Materials manufacturer Bayer MaterialScience has successfully concluded a major capital expenditure project in Germany. On Tuesday, the company brought an ultra-efficient and resource-conserving world-scale plant for the production of the chemical TDI, a main component in high-quality foams, on stream at its site in Dormagen, located in the state of North Rhine-Westphalia. Valued at some EUR 250 million, the high-tech plant was inaugurated at a ceremony attended by representatives from politics, industry, public administration authorities and the local community.
Including infrastructure and supplier costs, total capital expenditure at Chempark Dormagen amounts to more than EUR 400 million. The site is to become Bayer MaterialScience’s European center for TDI production. Under construction for 30 months, the new plant replaces a smaller production unit for toluene diisocyanate (TDI). The chemical is used in the production of flexible polyurethane foams, which is used to produce many everyday articles including mattresses, car seats and upholstered furniture. Demand for TDI is expected to continue growing steadily worldwide in the years ahead.
Kraft: North Rhine-Westphalia will be strengthened as a chemical industry hub
Hannelore Kraft, governor of North Rhine-Westphalia, said at the inauguration ceremony, “The investment clearly illustrates the capability of Bayer's Dormagen site. But it is also an important signal about the international competitiveness of North Rhine-Westphalia as a center of the chemical industry.” She added that the fact that Bayer also sent clear signals with respect to environmental protection is the way of the future. Another key factor for the success of the local chemical industry besides the funding of training and education is the strengthening of public acceptance. “Bayer did an exemplary job in terms of local public involvement.”
Dekkers: Over EUR 1 billion invested in North Rhine-Westphalia
“This investment is also a commitment to Germany as an industrial location – and to the state of North Rhine-Westphalia,” said Bayer CEO Dr. Marijn Dekkers. In North Rhine-Westphalia alone, Bayer has invested more than EUR 1 billion over the past ten years in the maintenance and expansion of MaterialScience production facilities. We want to continue investing in both NRW and Germany,” Dekkers said while also pointing out the need for the appropriate boundary conditions.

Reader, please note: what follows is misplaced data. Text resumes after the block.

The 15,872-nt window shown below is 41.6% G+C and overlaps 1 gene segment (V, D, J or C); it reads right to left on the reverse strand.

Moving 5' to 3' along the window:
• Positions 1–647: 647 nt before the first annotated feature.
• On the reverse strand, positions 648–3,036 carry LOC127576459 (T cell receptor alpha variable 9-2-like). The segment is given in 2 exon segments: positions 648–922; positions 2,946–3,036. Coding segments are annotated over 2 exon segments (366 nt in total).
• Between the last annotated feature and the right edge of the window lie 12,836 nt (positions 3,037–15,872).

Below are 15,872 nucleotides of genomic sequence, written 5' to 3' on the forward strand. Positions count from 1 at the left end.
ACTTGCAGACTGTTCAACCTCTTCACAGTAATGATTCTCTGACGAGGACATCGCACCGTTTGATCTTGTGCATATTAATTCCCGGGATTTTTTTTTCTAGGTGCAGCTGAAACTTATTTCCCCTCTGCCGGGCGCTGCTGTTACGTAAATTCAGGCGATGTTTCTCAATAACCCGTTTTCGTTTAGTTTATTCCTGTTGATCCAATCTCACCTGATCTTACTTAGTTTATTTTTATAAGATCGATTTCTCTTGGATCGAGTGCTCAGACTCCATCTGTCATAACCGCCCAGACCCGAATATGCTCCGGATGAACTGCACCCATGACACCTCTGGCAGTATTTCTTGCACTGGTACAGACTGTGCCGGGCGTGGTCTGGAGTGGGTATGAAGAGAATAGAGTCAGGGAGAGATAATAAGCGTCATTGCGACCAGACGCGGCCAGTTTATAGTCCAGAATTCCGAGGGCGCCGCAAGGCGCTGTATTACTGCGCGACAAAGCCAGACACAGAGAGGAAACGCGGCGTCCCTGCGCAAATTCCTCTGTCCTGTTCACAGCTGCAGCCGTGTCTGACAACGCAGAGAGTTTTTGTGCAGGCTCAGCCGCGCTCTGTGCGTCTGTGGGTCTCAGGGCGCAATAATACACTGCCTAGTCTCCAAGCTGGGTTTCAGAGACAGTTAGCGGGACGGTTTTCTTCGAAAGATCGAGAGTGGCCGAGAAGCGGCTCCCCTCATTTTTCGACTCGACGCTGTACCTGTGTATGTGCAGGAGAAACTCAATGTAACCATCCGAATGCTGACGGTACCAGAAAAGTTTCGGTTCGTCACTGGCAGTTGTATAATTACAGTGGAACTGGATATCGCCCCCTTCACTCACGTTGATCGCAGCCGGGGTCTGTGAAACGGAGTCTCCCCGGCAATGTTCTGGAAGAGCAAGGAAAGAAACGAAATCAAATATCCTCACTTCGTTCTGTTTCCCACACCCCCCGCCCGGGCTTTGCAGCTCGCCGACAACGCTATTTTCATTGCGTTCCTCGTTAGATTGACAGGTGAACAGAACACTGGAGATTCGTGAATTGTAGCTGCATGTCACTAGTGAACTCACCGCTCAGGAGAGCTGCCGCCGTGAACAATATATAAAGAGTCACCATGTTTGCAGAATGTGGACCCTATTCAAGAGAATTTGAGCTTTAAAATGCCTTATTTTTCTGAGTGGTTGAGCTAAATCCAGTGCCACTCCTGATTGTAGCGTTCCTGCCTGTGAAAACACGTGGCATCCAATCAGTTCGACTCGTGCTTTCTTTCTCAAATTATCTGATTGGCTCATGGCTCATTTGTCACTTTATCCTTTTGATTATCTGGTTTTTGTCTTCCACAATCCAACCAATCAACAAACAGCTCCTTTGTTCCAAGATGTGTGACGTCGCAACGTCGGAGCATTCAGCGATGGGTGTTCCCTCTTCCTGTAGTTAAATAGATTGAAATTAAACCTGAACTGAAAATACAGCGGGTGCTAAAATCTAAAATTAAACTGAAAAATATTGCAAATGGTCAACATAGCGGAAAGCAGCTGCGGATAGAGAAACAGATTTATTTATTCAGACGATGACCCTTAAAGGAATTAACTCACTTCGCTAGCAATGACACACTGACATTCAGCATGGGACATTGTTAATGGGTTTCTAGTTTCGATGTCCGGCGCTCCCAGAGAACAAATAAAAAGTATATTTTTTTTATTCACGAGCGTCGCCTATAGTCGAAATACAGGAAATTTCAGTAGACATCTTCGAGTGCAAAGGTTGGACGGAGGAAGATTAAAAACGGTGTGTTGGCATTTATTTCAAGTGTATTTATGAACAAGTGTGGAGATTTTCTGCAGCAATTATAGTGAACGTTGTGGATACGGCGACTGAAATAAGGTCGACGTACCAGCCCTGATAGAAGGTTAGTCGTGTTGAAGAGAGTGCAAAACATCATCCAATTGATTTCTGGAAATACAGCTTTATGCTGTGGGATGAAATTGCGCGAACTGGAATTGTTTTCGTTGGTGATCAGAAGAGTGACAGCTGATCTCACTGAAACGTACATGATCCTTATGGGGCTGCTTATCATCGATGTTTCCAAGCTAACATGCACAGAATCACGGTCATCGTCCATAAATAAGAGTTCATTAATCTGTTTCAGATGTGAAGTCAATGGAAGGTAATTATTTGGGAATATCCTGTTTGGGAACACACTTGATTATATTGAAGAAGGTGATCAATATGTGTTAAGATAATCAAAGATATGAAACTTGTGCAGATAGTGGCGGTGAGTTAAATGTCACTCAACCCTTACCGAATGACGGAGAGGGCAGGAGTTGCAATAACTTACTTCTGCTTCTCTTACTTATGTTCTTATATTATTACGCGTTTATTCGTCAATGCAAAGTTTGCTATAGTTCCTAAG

Patrick Thomas, CEO of Bayer MaterialScience, presented the capital expenditure project within the context of the planned separation of the company from the Bayer Group. “MaterialScience is superbly positioned worldwide and optimally prepared to operate independently. Our products are in demand, our customers value our innovative power, and we are leaders in our markets,” he said.
Thomas: BMS is ideally prepared for independence
Thomas cited the gas-phase technology developed at Bayer as an example of the company’s power to innovate. This technology makes TDI production in Dormagen particularly energy and resource efficient. “Compared with a conventional plant with the same capacity, the new facility will reduce energy consumption by up to 60 percent and require as much as 80 percent less solvent,” Thomas explained. “This also gives us an important competitive advantage.”
André van Broich, Chairman of the Bayer Works Council in Dormagen, also raised the subject of planning certainty. “The past few years, in particular, have been marked by deficits in both politics and society with respect to Germany as an industry location,” he said. “We feel that we are in very good hands here, and we also received a lot of political support for the TDI plant. Unfortunately, that is not the case with other important projects.”
Nevertheless, van Broich considers the new plant to be a good example of how North Rhine-Westphalia, as Europe’s largest chemistry region, is also competitive internationally. “We have outstanding, highly qualified people with the skills required to operate high-tech facilities such as this one safely and efficiently, demonstrating once again that supporting vocational training pays off.”
Secures numerous jobs
Some 20 new employees were hired as a result of the project. The project also safeguards existing upstream and logistics jobs at the site. The same applies to thousands of additional jobs associated with TDI production in the value-added chain both in the state of North Rhine-Westphalia and throughout Germany.
Companies from Dormagen and the surrounding area will be providing maintenance, repair and technical services in and around the new plant throughout its operation. Furthermore, over 500 workers were involved at times during the construction phase. Many contractors came from the region, such as Keynes engineering from Neuss, plant manufacturer Quast based in the town of Eschweiler near Aachen, and Weber construction in Pulheim, which is outside of Cologne.